This satire had the NZ Police contact TDB and threaten us with 6months in prison for using their logo.   The plight of Nicky Hager and the draconian Police actions against him has generated over  $53 000 in donations so...
    The Daily Blog | 18-10
  • Malala Yousafzai, White Saviour Complexes and Local Resistance
    Last week, Malala Yousafzai was the co-recipient of the Nobel Peace Prize. Since her exposure to the worldwide spotlight, her spirit, wisdom and strength have touched the hearts of people everywhere. However, there have been cynics who have argued that...
    The Daily Blog | 18-10
  • Jason Ede is back – but no media can interview him?
    Well, well, well. Jason Ede, the main figure connected to John Key’s office and the Dirty Politics black ops is back with a company with deep ties to the National Party. One thing you can say about the right –...
    The Daily Blog | 18-10
  • GUEST BLOG: Curwen Rolinson – Leadership Transitions In Other Parties: A ...
    As cannot have escaped anyone’s attention by now, the country is presently in the grips of an election and campaign that will help determine the fate of the nation for years to come. It’s gripping stuff – with clear divides...
    The Daily Blog | 17-10
  • SkyCity worker says she faces losing her house
    SkyCity worker Carolyn Alpine told the company annual shareholder’s meeting today that she faced the prospect of losing her house because the company had cut her shifts from two a week to one without consultation. The solo mother, has worked...
    The Daily Blog | 17-10
  • Greg O’Connor’s latest push to arm cops & 5 reasons not to
    I was wondering at what point within a 3rd term of National that Police Cheerleader Greg O’Connor would start trying to demand cops be armed. O’Connor must have thought to himself, ‘if bloody Key can get us and the GCSB vast new...
    The Daily Blog | 16-10
  • You can’t have crisis without ISIS
    So the new scary bogeyman ISIS might have chemical weapons that the US secretly found in Iraq, but America didn’t want to expose this find because the WMDs were actually built and made by the US and Europe, the two powers...
    The Daily Blog | 16-10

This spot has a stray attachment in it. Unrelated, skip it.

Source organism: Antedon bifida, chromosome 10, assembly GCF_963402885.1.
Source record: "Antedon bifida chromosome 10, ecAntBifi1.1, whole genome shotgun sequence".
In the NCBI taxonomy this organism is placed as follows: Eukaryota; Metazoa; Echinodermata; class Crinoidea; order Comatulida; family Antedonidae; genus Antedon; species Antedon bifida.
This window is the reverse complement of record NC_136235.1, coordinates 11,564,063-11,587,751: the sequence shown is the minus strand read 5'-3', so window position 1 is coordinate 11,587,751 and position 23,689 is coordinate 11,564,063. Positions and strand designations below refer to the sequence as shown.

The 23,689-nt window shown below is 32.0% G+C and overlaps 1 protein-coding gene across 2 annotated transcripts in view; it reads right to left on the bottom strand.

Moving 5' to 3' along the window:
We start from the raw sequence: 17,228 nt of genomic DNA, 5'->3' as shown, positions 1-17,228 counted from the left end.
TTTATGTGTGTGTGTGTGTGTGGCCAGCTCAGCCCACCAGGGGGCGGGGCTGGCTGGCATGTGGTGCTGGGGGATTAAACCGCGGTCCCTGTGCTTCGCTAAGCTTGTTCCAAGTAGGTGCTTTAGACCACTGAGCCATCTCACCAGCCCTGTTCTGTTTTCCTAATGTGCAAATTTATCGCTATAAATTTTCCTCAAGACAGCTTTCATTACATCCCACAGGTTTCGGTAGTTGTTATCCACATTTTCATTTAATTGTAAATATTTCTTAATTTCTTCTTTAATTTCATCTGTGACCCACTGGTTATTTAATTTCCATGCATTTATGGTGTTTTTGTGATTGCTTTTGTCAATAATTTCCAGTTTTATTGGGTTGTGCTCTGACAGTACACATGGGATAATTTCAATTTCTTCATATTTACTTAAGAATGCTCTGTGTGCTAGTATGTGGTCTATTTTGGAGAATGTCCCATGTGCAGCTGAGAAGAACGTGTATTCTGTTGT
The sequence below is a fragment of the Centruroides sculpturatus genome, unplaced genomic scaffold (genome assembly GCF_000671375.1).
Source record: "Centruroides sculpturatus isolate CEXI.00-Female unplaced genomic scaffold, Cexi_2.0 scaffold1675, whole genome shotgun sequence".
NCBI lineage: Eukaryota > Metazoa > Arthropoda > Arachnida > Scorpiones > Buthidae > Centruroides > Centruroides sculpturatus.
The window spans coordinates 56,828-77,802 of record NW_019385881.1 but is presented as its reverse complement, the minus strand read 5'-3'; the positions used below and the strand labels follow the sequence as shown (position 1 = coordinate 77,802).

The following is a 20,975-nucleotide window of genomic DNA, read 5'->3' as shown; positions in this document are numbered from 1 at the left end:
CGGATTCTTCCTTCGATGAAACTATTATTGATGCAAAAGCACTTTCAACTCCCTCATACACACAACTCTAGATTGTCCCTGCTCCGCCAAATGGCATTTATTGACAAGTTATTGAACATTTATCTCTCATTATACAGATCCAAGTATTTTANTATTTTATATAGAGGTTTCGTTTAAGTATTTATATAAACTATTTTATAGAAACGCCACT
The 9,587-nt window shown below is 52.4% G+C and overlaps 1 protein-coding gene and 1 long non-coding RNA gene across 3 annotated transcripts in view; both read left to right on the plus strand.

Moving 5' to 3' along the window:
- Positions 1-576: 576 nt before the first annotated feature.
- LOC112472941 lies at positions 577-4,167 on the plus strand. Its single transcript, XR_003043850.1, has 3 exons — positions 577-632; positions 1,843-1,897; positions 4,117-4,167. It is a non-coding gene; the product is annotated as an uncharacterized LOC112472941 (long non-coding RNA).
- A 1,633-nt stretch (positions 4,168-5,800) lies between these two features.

• NZ WINS UN SPIN THE BOTTLE! Privately sucking up to America for a decade me...
    Oh, we are loved! Little old NZ, the 53rd state of America after Israel and Australia, gets to sit at the adults table for the special dinner party that is the UN Security Council. How delightful, a decade of privately...
    The Daily Blog | 16-10
  • MEDIA BLOG – Myles Thomas – A World Without Advertising
    Non-commercial broadcasting and media. It’s a solution for all manner of problems ailing our tender nation… voter engagement, unaccountable governance, apathy, stupefaction, public education, science in schools, arts appreciation, cultural cringe… But no-one could’ve guessed that non-commercial media might solve...
    The Daily Blog | 16-10
  • March against war – 2pm Saturday 25th October
    March against war – 2pm Saturday 25th October...
    The Daily Blog | 16-10
  • Whack a mole as US govt foreign policy
    Whack-A-Mole was a popular arcade game from my youth.  It consisted of a waist high cabinet with holes in the top. Plastic moles seemingly randomly pop out of these holes. The purpose of the game was to hit as many...
    The Daily Blog | 16-10
  • In Paean of Debt
    This week is ‘Money Week’. It’s an opportunity to promote to the middle classes, and anyone else who will listen, the virtues of wise ‘investment’. The aims are to promote the mystical (and indeed mythical) virtues of saving for the...
    The Daily Blog | 16-10
  • The last 48 hours – Poverty denial, war denial and unapologetic abuse of ...
    The bewildering speed of events that simply end in Key shrugging and proclaiming he doesn’t really give a shit is coming think and fast as the Government suddenly appreciate the full spectrum dominance they now enjoy. Here is Radio NZ...
    The Daily Blog | 16-10
  • GUEST BLOG: Pat O’Dea – Mana 2.0 Rebooted
    Internationally the news is that Evo Morales of Bolivia won big with Left Wing policies But what are the chances that the Left will make a resurgence in this country? As the internecine struggles between the Left and the Right...
    The Daily Blog | 15-10
  • The Blomfield IPCA letter – Has Dirty Politics leaked into the NZ Police ...
    It’s difficult to know what to make of the IPCA letter to Matthew Blomfield over Slater’s continued insistence that the hard drive taken from Matthew wasn’t stolen.  Slater has selectively cherry picked the Police referring back to his claim that Blomfeild perjured...